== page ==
Anice Kruger reads with Pippie. Picture: Cindy waxa

The continuing controversy over how the money raised for the medical treatment of burns victim Pippie Kruger was spent - including whether it paid for a beach house in Stilbaai - appears to have been shelved for now.

The Hawks have said they’ve probed the complaints of fraud in respect of the Pippie se Gesiggie fund, but have decided not to prosecute, considering the matter closed unless any new information comes to light.

Hawks spokesman Paul Ramaloko told Weekend Argus sister title the Sunday Tribune yesterday that the Hawks had launched an investigation into the fund after allegations of fraud. At the centre of the investigation was the R1.75 million beach house in Stilbaai, bought for cash in August 2012, which raised suspicions that the money was being misused.

“We investigated all these complaints and then took our information to the DPP (director of public prosecutions). We came to the decision not to prosecute.”

Ramaloko siad, however, the investigation had not ended there; the Hawks had also consulted further with other people who claimed to have information, but still nothing new came to light.

“This matter is closed now and will remain so unless witnesses come forward with different information – information that is not speculation,” he said.

The fund was set up in 2012 after the story of little Pippie attracted worldwide media attention. It was to help pay for the medical treatment necessary after the little girl suffered burns to 80 percent of her body when a bottle of fire gel exploded at a family braai on New Year’s Eve in 2011.

In June 2012 Pippie made world news when she became the first person in Africa to undergo a complicated skin transplant, using cloned skin grafts.

The cells were grown from her own cells in the US, flown to South Africa, and then transplanted on to her body.

Controversy marred the child’s recovery however, particularly around her parents Anice and Erwin Kruger’s alleged maladministration of the fund. At its inception, Pippie se Gesiggie was registered as a private company - Pippie se Gesiggie Pty (Ltd) - with Pippie’s parents and Anice’s mother, Loesje Barnard, as directors. A memorandum of intent was issued stating the directors’ intent to register the company as a non-profit organisation (NPO) in the same month.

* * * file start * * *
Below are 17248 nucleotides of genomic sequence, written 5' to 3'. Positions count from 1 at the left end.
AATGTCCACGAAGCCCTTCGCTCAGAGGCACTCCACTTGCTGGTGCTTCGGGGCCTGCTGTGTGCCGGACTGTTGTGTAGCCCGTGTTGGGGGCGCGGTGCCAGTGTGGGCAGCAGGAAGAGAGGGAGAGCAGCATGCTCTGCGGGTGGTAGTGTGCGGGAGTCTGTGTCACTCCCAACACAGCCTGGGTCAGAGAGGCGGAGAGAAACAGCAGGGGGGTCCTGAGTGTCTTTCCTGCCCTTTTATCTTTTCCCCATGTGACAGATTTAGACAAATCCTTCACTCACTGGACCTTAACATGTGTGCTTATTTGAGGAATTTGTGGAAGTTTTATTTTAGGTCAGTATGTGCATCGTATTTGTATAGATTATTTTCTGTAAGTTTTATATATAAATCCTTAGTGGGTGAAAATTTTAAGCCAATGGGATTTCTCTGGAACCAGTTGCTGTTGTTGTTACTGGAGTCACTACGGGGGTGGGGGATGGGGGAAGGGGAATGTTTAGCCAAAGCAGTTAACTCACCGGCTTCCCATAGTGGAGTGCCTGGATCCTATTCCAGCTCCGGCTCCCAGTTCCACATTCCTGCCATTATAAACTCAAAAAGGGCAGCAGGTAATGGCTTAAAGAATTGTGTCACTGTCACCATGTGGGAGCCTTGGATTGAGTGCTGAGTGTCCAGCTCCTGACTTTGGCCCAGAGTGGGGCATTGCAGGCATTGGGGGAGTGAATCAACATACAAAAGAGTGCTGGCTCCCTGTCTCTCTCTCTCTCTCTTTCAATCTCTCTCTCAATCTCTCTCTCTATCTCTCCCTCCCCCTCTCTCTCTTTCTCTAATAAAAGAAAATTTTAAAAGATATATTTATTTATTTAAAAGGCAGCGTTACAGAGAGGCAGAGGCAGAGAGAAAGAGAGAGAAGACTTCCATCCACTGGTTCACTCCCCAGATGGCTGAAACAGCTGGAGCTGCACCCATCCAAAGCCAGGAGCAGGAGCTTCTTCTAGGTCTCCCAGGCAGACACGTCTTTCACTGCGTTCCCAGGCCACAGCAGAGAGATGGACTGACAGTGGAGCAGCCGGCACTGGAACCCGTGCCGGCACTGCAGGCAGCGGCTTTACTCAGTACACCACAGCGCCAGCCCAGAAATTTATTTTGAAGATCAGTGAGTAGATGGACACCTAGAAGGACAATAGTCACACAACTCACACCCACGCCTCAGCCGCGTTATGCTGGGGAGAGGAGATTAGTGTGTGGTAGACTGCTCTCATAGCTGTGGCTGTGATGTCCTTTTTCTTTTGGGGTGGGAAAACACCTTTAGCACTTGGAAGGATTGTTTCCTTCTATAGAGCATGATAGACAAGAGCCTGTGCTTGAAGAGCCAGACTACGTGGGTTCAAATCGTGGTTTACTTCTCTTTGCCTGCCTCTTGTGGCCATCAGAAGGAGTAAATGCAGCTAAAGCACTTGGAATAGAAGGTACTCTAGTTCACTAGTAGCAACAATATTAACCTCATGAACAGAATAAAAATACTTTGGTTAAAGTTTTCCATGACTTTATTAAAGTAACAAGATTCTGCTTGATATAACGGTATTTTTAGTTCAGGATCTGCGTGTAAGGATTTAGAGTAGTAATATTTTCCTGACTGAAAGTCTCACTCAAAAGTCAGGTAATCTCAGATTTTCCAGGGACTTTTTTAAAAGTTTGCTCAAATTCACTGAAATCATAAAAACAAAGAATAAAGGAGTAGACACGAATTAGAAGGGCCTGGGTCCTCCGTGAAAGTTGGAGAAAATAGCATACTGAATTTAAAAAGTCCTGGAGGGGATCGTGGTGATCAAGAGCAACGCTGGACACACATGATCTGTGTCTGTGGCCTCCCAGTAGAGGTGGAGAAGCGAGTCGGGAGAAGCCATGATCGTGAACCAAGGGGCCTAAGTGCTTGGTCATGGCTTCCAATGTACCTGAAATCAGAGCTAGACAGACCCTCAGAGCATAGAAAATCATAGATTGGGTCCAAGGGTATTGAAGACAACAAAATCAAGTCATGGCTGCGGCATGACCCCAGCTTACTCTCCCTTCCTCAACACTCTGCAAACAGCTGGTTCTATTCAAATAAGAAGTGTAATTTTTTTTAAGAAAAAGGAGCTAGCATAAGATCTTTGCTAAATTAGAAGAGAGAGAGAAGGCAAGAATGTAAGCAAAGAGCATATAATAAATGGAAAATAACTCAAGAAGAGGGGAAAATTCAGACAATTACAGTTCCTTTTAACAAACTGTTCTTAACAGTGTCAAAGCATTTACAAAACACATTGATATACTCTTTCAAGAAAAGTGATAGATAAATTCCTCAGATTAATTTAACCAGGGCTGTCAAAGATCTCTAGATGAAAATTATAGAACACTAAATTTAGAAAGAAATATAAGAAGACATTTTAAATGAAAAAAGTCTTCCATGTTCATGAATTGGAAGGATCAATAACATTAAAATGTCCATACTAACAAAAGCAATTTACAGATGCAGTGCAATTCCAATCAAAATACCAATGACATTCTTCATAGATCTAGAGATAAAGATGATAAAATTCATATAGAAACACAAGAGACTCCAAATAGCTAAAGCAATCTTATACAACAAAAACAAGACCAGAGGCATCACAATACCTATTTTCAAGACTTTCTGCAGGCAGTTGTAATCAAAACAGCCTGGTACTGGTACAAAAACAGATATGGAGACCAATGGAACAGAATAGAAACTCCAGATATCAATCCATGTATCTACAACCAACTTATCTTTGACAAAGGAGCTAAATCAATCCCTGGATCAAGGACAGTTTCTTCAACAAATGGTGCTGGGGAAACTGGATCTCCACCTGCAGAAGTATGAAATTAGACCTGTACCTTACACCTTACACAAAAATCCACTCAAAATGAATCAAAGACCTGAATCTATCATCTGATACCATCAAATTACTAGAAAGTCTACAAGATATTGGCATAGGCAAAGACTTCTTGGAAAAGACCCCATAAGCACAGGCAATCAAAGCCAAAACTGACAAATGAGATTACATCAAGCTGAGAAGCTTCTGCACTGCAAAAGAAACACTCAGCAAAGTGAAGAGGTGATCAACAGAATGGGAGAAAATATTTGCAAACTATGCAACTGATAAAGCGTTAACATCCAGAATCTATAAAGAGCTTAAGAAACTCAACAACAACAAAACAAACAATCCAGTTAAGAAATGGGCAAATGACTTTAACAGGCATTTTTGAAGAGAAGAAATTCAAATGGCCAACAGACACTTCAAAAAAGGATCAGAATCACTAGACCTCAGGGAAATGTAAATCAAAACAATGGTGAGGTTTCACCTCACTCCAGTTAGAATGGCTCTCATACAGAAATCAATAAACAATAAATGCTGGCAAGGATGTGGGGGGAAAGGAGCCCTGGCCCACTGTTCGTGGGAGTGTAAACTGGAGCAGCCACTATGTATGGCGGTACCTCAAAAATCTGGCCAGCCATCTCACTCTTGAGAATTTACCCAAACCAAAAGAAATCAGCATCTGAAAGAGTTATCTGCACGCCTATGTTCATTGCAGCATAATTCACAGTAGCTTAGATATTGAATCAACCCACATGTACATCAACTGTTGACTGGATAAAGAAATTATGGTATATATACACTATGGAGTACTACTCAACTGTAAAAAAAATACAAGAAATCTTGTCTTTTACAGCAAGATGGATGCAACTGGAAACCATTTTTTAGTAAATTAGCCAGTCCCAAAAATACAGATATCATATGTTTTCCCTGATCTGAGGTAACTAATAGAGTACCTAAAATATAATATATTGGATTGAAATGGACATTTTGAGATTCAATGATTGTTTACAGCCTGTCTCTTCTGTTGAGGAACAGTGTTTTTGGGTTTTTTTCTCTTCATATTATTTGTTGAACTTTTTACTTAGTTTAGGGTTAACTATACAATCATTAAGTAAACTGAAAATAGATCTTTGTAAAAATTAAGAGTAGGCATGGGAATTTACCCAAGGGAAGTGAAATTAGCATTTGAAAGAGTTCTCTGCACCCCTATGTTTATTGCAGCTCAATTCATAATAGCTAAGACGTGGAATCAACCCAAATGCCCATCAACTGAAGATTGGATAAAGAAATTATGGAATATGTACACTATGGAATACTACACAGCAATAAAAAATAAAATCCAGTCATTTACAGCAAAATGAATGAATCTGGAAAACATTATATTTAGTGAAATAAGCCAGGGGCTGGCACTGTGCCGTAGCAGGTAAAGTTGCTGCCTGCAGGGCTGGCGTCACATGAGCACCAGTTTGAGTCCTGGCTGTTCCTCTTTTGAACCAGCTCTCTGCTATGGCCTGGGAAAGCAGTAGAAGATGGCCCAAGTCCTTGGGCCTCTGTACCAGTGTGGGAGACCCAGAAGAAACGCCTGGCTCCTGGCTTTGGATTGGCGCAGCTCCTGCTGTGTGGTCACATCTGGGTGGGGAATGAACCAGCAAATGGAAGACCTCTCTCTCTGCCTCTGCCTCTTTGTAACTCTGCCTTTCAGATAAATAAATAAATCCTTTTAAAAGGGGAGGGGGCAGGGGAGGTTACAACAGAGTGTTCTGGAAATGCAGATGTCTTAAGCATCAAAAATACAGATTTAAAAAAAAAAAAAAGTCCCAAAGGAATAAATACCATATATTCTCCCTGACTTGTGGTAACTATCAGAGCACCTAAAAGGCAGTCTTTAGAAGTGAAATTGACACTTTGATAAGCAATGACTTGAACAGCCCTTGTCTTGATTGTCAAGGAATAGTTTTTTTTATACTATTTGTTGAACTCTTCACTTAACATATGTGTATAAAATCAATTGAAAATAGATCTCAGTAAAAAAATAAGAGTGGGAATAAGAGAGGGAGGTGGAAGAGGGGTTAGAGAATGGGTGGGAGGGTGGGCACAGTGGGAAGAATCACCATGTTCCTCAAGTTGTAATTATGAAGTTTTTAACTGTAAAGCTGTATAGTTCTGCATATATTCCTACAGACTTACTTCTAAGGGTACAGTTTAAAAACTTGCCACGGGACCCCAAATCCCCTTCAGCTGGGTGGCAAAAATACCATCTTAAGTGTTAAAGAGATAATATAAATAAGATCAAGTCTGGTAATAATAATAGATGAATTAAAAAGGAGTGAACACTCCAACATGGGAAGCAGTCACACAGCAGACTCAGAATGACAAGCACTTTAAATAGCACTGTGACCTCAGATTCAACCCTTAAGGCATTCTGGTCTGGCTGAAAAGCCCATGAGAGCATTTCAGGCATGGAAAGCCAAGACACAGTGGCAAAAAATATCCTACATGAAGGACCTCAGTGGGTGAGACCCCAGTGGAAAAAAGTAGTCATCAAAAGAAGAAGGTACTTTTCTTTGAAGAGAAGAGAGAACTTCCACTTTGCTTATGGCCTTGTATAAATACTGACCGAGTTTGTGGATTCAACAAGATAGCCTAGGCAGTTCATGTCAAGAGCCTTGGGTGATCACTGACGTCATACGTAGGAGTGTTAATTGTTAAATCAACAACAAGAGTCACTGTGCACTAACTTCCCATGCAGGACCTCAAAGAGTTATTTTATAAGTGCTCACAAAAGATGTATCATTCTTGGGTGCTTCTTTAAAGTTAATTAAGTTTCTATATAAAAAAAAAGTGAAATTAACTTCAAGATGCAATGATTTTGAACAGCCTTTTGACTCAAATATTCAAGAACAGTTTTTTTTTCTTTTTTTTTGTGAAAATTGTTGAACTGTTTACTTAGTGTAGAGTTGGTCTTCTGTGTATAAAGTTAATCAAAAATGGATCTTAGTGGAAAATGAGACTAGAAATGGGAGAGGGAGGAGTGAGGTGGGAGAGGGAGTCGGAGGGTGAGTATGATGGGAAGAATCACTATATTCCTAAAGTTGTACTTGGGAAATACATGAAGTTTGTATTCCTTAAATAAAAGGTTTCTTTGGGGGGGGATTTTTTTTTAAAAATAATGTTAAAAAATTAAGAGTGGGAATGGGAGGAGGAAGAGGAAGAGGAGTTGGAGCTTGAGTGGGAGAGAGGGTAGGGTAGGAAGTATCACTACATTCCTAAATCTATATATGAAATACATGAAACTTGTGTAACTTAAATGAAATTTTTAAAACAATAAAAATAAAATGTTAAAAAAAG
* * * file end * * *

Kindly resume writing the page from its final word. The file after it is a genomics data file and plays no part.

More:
Erwin admitted last week that the company was never registered as an NPO, despite it being presented as one on the fund’s website and in the media by family spokeswoman Lynne Zurnamer.

Other concerns were around the parents distributing their personal banking details widely on social media as the accounts into which donations should be made.

Then, last August allegations surfaced about the beach house, which is apparently in Erwin’s name.

Zurnamer told Huisgenoot in September that the house was bought by Erwin’s father.

“He put it in Erwin’s name with a clause that he could not sell or occupy it before the deaths of his mother and father.”

There are also conflicting reports regarding how much money has been donated to the so-called fund, with Anice telling Beeld in August that the fund had more than R3m. But last week Erwin backtracked, insisting it never contained more than R1.9m.

As the fund has never been audited, an exact figure is impossible to come by, but the list of several big donations, including more than R50 000 from Poppies for Pippie (Dolls for Pippie) and R18 000 from Ride for Pippie, point to significant cash flow into the accounts.

Meanwhile, the fund has paid for Celiwe Maseko, a five-year-old who suffered burns to 35 percent of her body, to undergo the same operation as Pippie had in April.

Its plans are to help a burn victim every year. - Sunday Argus